Ohio History Journal

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Book Reviews

Book Reviews


Dangerous Relations: The Soviet Union in World Politics, 1970-1982. By

Adam B. Ulam. (New York: Oxford University Press, 1983. vi + 325p.;

notes, index. $25.00.)


In a recent study of American diplomatic historiography Jerald Combs

had some difficulty deciding if Adam Ulam had revisionist leanings or be-

longed firmly to the orthodox camp. No such doubts could follow from

Ulam's most recent study, a continuation chronologically of his Expansion

and Coexistence and the Rivals. Ulam sees a threat both from Soviet power

and from American inability to understand its dimensions.

Unlike in the 1950s, the Soviet Union of the 1970s and 1980s was genuinely

equal to the United States as a superpower and prepared to challenge the

United States in all parts of the globe wherever opportunities beckoned. Tur-

moil in the Third World from Africa to Latin America usually spelled oppor-

tunity for the Soviets as they could play on the normal anti-imperialist senti-

ments found wherever the Western influence had been. The United States

as heir to the British and French empires was inevitably vulnerable to Third

World suspicions. Hence, there appeared to be a succession of Soviet tri-

umphs in Vietnam, in Angola, and in Cuba. The latter was valued not only for

its Communist presence but also for its use as a surrogate of Soviet power in


From an American perspective Soviet power held another and even more

dangerous dimension. The much vaunted detente ushered in under the

Nixon-Kissinger administration led to division and weakness among the al-

lies who rushed to accommodation with the Soviet Union. It also symbol-

ized betrayal as the Soviets systematically modernized their military system

while the United States relaxed its guard. The missile crisis of the 1980s,

and the crisis of NATO itself, marked the success of the Soviet Union in

manipulating the workings of the Atlantic alliance to its own advantage.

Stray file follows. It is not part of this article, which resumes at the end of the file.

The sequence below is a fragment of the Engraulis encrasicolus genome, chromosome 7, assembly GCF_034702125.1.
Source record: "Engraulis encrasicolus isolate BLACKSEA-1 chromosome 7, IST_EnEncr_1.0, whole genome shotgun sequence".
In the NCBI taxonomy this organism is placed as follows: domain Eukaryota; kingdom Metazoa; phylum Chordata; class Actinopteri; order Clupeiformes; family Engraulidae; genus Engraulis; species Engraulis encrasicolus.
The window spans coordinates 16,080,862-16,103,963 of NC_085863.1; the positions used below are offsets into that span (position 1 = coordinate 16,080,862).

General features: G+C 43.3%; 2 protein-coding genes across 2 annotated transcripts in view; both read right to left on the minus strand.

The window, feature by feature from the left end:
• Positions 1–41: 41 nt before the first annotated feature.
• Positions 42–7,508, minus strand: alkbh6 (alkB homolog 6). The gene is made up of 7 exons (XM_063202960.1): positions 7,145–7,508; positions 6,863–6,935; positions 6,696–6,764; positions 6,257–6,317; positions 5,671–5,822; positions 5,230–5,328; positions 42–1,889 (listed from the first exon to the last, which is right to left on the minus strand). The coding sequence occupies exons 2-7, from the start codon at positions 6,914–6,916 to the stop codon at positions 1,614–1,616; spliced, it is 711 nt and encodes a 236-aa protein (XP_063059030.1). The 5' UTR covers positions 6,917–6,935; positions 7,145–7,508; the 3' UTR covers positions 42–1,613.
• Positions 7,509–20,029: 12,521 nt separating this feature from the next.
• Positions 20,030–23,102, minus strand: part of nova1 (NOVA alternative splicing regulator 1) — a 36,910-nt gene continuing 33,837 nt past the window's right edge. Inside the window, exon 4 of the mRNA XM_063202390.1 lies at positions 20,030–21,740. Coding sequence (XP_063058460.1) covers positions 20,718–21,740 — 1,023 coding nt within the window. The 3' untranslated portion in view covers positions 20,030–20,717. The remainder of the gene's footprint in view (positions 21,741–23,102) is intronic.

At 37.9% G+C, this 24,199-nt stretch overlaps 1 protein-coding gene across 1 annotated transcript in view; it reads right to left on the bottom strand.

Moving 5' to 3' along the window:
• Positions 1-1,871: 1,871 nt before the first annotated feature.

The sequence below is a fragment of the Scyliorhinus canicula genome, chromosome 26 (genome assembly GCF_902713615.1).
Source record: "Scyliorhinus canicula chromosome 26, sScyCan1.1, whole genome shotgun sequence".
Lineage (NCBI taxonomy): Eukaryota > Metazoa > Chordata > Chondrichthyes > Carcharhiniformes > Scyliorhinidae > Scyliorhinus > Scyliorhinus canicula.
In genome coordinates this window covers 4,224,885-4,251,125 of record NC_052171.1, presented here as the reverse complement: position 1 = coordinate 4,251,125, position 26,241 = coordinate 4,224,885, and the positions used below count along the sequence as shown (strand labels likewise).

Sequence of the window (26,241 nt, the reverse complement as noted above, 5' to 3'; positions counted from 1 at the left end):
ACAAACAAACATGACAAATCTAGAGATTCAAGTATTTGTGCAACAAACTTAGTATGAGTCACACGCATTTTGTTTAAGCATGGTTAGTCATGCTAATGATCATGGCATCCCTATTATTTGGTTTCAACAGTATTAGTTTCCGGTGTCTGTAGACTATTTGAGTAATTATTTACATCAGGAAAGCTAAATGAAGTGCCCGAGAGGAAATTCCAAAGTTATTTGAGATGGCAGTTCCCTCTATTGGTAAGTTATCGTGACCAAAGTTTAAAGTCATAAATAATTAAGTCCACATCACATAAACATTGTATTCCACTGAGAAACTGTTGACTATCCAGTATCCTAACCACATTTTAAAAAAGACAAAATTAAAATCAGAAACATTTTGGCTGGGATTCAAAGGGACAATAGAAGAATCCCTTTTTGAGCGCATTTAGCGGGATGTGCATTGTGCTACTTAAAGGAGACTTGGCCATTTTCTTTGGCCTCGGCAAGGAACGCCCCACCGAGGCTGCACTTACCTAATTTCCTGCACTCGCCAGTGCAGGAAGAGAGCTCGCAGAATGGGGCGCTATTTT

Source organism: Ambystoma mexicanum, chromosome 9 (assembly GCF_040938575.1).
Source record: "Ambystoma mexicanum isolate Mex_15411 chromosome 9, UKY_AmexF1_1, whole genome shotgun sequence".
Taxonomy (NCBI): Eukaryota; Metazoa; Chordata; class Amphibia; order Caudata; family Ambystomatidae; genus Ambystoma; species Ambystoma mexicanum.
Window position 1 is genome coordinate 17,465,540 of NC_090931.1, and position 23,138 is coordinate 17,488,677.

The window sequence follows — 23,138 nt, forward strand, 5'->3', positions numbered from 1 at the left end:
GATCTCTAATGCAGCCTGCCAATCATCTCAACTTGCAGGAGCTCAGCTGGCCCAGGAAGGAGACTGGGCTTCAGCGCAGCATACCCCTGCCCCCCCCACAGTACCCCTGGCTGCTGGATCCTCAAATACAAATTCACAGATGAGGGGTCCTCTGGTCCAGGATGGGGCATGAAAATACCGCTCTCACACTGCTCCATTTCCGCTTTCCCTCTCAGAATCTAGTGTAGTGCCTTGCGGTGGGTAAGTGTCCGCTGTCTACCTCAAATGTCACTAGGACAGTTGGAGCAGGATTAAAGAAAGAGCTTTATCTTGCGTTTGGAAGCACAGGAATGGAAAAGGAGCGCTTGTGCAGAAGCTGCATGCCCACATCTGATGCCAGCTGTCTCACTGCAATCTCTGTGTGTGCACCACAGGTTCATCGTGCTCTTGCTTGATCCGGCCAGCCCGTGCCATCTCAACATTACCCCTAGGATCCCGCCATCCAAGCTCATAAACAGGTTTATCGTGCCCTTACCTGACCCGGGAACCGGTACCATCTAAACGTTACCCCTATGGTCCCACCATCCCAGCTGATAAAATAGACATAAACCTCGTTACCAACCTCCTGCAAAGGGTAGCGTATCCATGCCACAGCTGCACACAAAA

Ulam presents these problems in some detail. But he shows at the same

time that many of America's troubles were of its own making. The Soviets

exploited fissures already present, without their necessarily reflecting a dia-

bolical world plot. As a superpower it assumed that it had as much right to

be as concerned with Africa as the United States was and was more puzzled

than annoyed by American outcries against its behavior. The Soviet leaders

were less cynical about their part in the Helsinki accords than America rec-

ognized. For them it was an acceptance of their role as America's equal in the

world and a legitimation of their control of eastern Europe.

From their perspective the United States was a disappointing and unrelia-

ble and impetuous partner in diplomacy. Despite the enormous increase in

power, the Soviet Union's insecurity was in many ways as great as it had been

in time of material weaknesses. The Helsinki agreements, even when vio-

lated, internationalized conditions of human rights in the Soviet bloc, and

exposed the enormous problems the Soviets had in managing their empire;

Afghanistan in 1979 and Poland in the 1980s are symptoms of a malaise that is

not under control. Moreover, American reaction to Soviet moves has consis-